On the assessment of a Bayesian validation methodology for data reduction models relevant to shock tube experiments

M. Panesi*, K. Miki, S. Prudhomme, A. Brandis

*Corresponding author for this work

Research output: Contribution to journalArticlepeer-review

17 Scopus citations


Experimental raw data provided by measuring instruments often need to be converted into meaningful physical quantities through data reduction modeling processes in order to be useful for comparison with outputs of computer simulations. These processes usually employ mathematical models that have to be properly calibrated and rigorously validated so that their reliability can be clearly assessed. A validation procedure based on a Bayesian approach is applied here to a data reduction model used in shock tube experiments. In these experiments, the raw data, given in terms of photon counts received by an ICCD camera, are post-processed into radiative intensities. Simple mathematical models describing the nonlinear behavior associated with very short opening times (gate widths) of the camera are developed, calibrated, and not invalidated, or invalidated, in this study. The main objective here is to determine the feasibility of the methodology to precisely quantify the uncertainties emanating from the raw data and from the choice of the reduction model. In this analysis of the methodology, shortcomings, suggested improvements, and future research areas are also highlighted. Experimental data collected at the Electric Arc Shock Tube (EAST) facility at the NASA Ames Research Center (ARC) are employed to illustrate the validation procedure.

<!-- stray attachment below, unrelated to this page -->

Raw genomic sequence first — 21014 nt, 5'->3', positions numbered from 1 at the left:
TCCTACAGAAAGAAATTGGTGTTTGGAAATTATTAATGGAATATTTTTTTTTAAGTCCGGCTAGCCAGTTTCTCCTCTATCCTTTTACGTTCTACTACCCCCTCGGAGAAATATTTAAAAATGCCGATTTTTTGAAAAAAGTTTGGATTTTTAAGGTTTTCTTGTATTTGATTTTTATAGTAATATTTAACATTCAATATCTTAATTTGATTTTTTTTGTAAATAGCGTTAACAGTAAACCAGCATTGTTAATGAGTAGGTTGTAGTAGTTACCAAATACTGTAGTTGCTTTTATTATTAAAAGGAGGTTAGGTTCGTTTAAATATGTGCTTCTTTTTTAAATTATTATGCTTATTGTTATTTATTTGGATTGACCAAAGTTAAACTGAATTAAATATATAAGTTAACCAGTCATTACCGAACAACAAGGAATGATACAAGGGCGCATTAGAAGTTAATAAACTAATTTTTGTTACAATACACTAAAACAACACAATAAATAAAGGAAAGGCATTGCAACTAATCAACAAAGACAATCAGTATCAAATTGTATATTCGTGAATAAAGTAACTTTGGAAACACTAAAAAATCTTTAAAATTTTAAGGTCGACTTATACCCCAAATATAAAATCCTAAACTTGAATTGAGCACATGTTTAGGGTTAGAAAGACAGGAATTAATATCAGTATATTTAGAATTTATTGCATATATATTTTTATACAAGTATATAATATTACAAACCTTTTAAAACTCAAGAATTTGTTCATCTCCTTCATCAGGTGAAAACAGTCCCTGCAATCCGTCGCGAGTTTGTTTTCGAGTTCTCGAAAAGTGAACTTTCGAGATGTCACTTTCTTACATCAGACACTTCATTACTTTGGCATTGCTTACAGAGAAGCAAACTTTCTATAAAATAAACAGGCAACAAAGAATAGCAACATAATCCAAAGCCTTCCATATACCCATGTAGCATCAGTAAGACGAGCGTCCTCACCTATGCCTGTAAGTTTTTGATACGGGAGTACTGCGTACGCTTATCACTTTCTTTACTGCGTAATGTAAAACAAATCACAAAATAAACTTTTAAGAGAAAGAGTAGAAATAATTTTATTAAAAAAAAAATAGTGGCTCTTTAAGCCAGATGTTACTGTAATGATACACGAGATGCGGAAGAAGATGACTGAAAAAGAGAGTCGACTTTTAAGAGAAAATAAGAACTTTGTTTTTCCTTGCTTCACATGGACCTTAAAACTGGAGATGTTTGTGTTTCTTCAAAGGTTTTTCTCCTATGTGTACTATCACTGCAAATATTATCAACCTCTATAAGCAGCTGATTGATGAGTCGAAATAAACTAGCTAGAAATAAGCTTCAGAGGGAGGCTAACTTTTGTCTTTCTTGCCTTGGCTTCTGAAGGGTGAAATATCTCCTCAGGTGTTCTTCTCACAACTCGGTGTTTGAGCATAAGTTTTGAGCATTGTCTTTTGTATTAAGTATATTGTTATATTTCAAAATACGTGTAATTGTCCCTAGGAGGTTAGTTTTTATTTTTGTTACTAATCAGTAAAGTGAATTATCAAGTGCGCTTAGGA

Original languageEnglish (US)
Pages (from-to)383-398
Number of pages16
JournalComputer Methods in Applied Mechanics and Engineering
StatePublished - Mar 1 2012
Externally publishedYes


  • Bayesian analysis
  • Model calibration
  • Parameter identification
  • Uncertainty quantification

ASJC Scopus subject areas

  • Computational Mechanics
  • Mechanics of Materials
  • Mechanical Engineering
  • General Physics and Astronomy
  • Computer Science Applications


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